Cataracts are a clouding of the natural lens in the eye. The lens becomes yellow or opaque preventing light and images from reaching the retina. They most frequently affect older patients, but may appear in younger individuals as well. While the most common type of cataract is age related trauma, oxidative stress caused by drugs, poor diet, environment, and disease or congenital issues may precipitate lens opacities in younger folks. Over the years, surgery to correct this common vision problem has evolved in several dramatic ways.
Early surgical cataract procedures involved the affected lens being removed, and the patient had to wear very thick eye glasses in order to see. This posed several optical problems which were then best corrected with contact lenses. As time passed, the first intraocular lens implant was developed. This early lens was placed in front of the iris, (colored part of the eye), and replaced the natural lens in power to refract light on to the retina. It soon became apparent that vibrations in this implant damaged the inner most layer of the cornea called the endothelium. On occasion this in turn resulted in an opaque cornea and the need for a corneal transplant.
This problem was solved by the next generation of lens implants that were placed behind the iris, and were called posterior chamber implants. They were secured far enough away from the cornea, so that they had no impact on it. These early lens implants were fairly large, and required a large incision to remove the natural lens and implant the new one. As time progressed, Phacoimulsification became the procedure of choice for cataract surgeons. This revolutionized the procedure. A small incision was required, and as a result fewer sutures were needed. Along that time, foldable implants came along that could be inserted into the eye through that small opening.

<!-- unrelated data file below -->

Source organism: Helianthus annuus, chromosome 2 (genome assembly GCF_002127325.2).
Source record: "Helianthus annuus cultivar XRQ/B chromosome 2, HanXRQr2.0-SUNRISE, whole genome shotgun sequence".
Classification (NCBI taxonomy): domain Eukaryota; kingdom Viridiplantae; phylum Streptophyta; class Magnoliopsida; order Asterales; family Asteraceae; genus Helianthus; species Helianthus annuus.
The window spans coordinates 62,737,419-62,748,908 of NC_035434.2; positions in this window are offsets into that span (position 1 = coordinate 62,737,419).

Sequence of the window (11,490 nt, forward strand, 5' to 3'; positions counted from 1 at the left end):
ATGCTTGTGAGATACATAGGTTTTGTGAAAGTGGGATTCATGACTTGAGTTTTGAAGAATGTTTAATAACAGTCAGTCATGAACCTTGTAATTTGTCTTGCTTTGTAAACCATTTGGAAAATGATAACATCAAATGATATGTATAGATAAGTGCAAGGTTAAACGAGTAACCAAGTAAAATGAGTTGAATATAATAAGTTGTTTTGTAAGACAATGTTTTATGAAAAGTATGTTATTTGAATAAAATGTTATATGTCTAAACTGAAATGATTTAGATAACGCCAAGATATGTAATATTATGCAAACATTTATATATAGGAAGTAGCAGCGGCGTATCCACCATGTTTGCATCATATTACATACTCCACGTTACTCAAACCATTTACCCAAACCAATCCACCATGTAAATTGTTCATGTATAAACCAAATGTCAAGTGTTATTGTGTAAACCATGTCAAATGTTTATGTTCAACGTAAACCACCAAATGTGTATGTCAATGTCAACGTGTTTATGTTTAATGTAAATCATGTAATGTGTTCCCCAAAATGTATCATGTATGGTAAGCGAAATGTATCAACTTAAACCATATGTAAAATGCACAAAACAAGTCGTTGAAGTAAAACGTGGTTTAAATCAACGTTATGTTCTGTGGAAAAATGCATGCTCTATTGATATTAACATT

The next big advancement was removing the cataract, and inserting the implant directly through the cornea. This approach did not require any sutures, and thus healing time was even further reduced as was patient discomfort. The nagging issue that plagued cataract surgeons was to be able to eliminate the need for eye glasses after the surgery. To that end, stronger implants have been developed, multi focal, UV absorbing IOLs and many other options have been employed. Some have worked well, while others have failed. A most troublesome residual problem has been how to correct astigmatism after this surgery. At first, eye glasses had to be worn to correct the uncorrected astigmatism. Then some surgeons advocated making incisions in the cornea to reduce or eliminate the astigmatism post surgically. While this therapeutic approach was fairly successful, most patients did not want an additional procedure if note needed.
Recently, the astigmatic problem has now been solved. The STAAR Toric IOL is now available, and can correct up to 3.50 diopters of corneal astigmatism. That means that most people that have astigmatism before surgery can choose to have this new IOL implanted at the time of surgery, and have their astigmatism corrected resulting in no need for distance eye glasses after the procedure. The implant works similarly to a toric contact lens. When seen in the eye, there are peripheral markings to evaluate the positioning of the lens. The results thus far have been very good with only a few patients complaining about glare. These implants are not covered by most insurance companies and there fore must be paid for by the patient.
Always ask your surgeon about the options for implants before surgery to see if there is something that will best suite any visual needs.
Dr. Jay B Stockman is a contributing editor for VisionUpdate.net, and a practicing doctor for New York Vision Associates, http://newyorkvisionassociates.com.
|By Jay Stockman